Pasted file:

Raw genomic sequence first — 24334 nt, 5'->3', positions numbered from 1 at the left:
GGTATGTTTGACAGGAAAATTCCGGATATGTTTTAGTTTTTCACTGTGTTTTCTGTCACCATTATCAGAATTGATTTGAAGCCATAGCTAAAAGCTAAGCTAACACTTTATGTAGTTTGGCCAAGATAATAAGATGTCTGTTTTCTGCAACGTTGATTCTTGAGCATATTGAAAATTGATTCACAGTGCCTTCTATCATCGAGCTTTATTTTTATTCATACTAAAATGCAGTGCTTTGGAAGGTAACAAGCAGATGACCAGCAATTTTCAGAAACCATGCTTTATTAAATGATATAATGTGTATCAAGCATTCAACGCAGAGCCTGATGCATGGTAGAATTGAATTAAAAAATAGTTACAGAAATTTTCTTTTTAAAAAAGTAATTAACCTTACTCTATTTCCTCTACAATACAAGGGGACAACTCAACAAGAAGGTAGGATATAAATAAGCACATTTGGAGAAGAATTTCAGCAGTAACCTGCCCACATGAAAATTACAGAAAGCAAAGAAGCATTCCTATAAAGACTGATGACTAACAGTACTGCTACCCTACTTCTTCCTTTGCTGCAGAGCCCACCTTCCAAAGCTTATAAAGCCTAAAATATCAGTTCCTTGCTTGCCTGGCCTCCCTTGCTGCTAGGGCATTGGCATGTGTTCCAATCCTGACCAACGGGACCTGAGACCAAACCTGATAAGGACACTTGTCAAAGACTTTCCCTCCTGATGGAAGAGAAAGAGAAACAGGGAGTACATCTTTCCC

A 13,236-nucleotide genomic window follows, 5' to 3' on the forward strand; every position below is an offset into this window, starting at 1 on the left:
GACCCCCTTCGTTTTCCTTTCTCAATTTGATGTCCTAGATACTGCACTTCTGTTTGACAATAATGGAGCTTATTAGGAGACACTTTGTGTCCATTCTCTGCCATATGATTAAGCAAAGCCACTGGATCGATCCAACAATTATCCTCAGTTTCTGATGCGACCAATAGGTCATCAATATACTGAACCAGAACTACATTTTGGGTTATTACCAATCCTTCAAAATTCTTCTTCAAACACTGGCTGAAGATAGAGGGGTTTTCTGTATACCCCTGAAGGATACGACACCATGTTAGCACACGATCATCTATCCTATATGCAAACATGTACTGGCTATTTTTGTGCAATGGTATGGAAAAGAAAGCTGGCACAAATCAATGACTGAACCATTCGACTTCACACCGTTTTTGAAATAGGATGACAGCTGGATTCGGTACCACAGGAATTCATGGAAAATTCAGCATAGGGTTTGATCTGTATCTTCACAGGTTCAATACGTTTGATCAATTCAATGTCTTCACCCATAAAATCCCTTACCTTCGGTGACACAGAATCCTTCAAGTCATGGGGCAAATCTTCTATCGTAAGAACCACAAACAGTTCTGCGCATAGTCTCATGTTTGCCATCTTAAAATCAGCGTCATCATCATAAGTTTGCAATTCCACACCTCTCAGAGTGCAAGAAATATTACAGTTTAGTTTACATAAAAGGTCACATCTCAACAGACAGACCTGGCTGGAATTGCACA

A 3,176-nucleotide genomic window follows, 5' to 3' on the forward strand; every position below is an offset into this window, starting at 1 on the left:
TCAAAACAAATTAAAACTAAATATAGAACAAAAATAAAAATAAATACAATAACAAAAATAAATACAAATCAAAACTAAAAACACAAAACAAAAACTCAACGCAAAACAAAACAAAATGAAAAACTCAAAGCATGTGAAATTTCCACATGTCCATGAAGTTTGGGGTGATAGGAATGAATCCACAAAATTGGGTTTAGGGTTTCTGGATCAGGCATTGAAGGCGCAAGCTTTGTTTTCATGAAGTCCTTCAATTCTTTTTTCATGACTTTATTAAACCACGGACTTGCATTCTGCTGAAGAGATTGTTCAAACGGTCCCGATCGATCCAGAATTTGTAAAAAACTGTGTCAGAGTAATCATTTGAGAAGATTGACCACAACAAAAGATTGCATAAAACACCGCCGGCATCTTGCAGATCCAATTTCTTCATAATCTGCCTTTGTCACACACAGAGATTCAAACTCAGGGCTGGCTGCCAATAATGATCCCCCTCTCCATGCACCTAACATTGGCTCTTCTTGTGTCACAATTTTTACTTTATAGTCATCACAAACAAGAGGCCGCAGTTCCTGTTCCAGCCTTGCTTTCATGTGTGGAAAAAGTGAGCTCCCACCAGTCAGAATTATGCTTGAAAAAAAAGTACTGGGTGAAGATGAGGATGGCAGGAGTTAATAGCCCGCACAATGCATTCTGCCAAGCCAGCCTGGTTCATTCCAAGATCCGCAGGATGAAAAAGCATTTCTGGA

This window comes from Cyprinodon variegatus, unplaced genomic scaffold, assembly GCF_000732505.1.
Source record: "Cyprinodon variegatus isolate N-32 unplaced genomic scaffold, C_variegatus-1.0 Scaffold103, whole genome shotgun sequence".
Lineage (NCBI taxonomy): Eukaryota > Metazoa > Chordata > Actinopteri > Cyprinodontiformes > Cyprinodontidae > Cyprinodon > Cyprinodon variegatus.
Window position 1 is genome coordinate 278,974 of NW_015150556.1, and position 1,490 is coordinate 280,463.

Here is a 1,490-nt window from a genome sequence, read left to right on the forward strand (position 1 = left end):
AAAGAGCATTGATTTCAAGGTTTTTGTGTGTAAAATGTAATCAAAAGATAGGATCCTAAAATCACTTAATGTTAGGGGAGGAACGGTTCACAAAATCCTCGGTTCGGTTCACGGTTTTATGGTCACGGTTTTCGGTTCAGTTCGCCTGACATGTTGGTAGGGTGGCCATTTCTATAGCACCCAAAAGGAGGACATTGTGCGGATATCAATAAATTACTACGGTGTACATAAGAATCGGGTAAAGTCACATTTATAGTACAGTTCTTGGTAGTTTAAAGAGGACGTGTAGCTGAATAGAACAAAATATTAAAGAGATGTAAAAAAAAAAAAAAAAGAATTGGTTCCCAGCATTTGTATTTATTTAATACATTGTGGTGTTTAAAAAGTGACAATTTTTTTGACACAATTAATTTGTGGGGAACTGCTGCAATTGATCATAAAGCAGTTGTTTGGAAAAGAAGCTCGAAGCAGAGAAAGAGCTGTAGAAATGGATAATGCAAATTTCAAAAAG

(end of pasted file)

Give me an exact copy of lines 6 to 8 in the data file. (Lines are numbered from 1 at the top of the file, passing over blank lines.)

TCAAAACAAATTAAAACTAAATATAGAACAAAAATAAAAATAAATACAATAACAAAAATAAATACAAATCAAAACTAAAAACACAAAACAAAAACTCAACGCAAAACAAAACAAAATGAAAAACTCAAAGCATGTGAAATTTCCACATGTCCATGAAGTTTGGGGTGATAGGAATGAATCCACAAAATTGGGTTTAGGGTTTCTGGATCAGGCATTGAAGGCGCAAGCTTTGTTTTCATGAAGTCCTTCAATTCTTTTTTCATGACTTTATTAAACCACGGACTTGCATTCTGCTGAAGAGATTGTTCAAACGGTCCCGATCGATCCAGAATTTGTAAAAAACTGTGTCAGAGTAATCATTTGAGAAGATTGACCACAACAAAAGATTGCATAAAACACCGCCGGCATCTTGCAGATCCAATTTCTTCATAATCTGCCTTTGTCACACACAGAGATTCAAACTCAGGGCTGGCTGCCAATAATGATCCCCCTCTCCATGCACCTAACATTGGCTCTTCTTGTGTCACAATTTTTACTTTATAGTCATCACAAACAAGAGGCCGCAGTTCCTGTTCCAGCCTTGCTTTCATGTGTGGAAAAAGTGAGCTCCCACCAGTCAGAATTATGCTTGAAAAAAAAGTACTGGGTGAAGATGAGGATGGCAGGAGTTAATAGCCCGCACAATGCATTCTGCCAAGCCAGCCTGGTTCATTCCAAGATCCGCAGGATGAAAAAGCATTTCTGGA

This window comes from Cyprinodon variegatus, unplaced genomic scaffold, assembly GCF_000732505.1.
Source record: "Cyprinodon variegatus isolate N-32 unplaced genomic scaffold, C_variegatus-1.0 Scaffold103, whole genome shotgun sequence".